When does he sleep?
Still oddly visible the daffodils flutter at the edge of sight. He has knocked the nests from the trees, eaten his feast of small birds and left the puzzle of their bones to stitch the breech. Now is the sanctuary evaporate. In the gusty half-light of his mind he sees his mate vining the ribbon of her path towards him in ivy and bindweed. The slatey smell of blackberries in the rain makes him suddenly gentle. Across the field a cow lows for her lost calf, the church bell clangs its iron call and the moon hangs like a turquoise thumbnail in the sky. He is almost spent. He counts up what is missing: a gospel spanner, turbulence and song. The words lie on his tongue like jelly and melt. Once in a blue moon he succumbs to his mate's embrace, sings to the stones and the air, and then, sated with glory, he finds the time to lay his great head upon the earth's bed, and sleep.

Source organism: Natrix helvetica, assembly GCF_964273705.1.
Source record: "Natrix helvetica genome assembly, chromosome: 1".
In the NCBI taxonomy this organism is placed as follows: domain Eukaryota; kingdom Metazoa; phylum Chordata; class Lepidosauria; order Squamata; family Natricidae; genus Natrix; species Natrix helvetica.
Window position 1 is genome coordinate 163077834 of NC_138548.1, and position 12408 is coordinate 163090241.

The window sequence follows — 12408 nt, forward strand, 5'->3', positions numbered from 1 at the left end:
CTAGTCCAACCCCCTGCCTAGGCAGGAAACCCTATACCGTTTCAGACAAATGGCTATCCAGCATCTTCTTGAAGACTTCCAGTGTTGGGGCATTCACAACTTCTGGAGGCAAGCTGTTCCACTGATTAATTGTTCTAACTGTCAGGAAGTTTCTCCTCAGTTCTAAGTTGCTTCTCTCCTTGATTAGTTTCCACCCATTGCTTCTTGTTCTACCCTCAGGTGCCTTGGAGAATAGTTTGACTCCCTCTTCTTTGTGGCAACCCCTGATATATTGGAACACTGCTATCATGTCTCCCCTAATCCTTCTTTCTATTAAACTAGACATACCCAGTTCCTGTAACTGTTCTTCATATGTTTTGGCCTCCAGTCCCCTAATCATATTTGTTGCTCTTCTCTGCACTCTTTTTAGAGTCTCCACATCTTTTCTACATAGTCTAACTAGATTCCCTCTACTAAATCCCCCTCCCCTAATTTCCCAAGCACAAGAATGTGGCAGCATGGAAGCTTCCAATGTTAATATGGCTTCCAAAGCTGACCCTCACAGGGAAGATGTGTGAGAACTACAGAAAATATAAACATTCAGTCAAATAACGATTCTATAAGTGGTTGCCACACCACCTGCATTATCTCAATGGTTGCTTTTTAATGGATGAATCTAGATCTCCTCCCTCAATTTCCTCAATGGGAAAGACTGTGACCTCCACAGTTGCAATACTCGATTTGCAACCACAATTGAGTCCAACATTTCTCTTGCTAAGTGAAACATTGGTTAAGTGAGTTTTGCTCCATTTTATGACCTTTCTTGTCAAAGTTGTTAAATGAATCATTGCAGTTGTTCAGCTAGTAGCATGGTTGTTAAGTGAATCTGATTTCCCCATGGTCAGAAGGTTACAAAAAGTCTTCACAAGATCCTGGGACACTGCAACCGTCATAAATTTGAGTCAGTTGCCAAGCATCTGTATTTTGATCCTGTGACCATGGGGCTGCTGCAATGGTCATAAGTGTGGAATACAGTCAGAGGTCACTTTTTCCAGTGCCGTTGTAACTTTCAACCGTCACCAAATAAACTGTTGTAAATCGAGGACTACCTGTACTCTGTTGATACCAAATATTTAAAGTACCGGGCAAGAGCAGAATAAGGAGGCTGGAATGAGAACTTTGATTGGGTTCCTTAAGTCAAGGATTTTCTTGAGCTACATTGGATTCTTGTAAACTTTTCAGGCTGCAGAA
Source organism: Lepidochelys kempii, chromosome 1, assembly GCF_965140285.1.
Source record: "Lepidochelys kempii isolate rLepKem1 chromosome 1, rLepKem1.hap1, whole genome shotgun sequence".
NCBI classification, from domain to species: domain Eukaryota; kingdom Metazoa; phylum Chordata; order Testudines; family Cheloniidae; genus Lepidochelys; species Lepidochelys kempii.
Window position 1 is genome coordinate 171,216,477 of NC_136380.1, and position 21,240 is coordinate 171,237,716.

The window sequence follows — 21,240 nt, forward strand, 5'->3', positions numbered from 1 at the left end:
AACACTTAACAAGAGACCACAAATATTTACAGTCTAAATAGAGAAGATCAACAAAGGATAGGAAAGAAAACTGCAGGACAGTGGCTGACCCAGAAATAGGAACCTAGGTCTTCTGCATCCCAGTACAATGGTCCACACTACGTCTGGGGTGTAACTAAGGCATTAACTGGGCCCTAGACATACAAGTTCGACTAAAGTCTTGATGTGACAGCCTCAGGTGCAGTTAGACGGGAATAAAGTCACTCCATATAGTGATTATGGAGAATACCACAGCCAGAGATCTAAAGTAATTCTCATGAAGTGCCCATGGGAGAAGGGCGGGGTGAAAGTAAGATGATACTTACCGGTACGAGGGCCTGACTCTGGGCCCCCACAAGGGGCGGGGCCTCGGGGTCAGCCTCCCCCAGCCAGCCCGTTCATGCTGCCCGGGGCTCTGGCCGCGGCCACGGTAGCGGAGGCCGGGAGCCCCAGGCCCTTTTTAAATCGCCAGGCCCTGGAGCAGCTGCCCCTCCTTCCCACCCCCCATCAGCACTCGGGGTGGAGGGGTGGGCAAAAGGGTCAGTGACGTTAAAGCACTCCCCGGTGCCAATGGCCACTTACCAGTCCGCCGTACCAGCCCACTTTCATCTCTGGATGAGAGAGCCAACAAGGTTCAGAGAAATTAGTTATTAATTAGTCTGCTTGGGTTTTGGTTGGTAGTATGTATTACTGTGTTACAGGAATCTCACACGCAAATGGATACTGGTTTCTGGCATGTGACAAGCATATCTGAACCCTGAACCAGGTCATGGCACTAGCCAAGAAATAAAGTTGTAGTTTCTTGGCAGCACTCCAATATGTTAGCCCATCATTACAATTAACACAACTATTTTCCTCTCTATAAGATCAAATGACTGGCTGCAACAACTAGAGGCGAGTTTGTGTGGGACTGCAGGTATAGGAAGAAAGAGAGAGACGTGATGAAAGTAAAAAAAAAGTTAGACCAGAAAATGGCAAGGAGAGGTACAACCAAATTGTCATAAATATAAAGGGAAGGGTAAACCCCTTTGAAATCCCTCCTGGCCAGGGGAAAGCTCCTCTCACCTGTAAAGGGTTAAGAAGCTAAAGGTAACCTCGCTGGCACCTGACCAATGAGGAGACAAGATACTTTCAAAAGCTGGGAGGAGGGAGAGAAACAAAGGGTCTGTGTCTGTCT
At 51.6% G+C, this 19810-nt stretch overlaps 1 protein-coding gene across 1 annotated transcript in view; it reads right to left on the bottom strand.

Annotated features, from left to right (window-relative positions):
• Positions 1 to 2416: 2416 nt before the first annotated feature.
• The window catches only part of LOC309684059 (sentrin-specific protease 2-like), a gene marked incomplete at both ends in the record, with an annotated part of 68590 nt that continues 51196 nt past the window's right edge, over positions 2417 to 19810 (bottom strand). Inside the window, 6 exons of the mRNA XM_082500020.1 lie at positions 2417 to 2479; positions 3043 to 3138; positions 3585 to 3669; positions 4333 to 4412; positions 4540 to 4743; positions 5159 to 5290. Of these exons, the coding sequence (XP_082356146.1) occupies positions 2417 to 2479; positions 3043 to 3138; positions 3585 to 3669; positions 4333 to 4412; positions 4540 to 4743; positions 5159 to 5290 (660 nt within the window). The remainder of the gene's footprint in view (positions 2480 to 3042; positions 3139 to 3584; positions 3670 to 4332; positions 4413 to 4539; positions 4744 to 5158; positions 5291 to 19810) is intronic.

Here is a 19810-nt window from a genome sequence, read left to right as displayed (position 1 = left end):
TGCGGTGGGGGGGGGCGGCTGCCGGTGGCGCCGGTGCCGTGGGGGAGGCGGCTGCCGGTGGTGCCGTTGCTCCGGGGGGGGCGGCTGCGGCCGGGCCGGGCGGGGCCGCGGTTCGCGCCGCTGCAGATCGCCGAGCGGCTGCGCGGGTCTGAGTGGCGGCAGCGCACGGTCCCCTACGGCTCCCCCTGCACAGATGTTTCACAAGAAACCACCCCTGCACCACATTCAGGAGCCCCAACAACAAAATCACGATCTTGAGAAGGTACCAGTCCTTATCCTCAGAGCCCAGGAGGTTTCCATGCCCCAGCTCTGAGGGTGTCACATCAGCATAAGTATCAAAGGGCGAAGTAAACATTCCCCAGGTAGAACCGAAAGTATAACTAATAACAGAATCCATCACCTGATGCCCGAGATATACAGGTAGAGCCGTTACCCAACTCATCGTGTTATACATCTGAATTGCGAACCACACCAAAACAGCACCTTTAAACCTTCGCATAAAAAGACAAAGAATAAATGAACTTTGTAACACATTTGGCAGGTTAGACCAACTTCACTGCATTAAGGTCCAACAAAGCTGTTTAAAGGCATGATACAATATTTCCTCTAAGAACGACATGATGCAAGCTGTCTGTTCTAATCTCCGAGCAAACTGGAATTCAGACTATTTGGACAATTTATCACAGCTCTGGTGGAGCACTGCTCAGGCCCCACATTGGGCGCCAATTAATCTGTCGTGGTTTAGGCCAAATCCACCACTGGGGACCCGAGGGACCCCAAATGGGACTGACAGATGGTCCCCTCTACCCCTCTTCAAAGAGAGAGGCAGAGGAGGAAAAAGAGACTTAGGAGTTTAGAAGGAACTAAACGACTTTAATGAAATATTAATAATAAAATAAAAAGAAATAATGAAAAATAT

The copyright of this post belongs to Claire Steele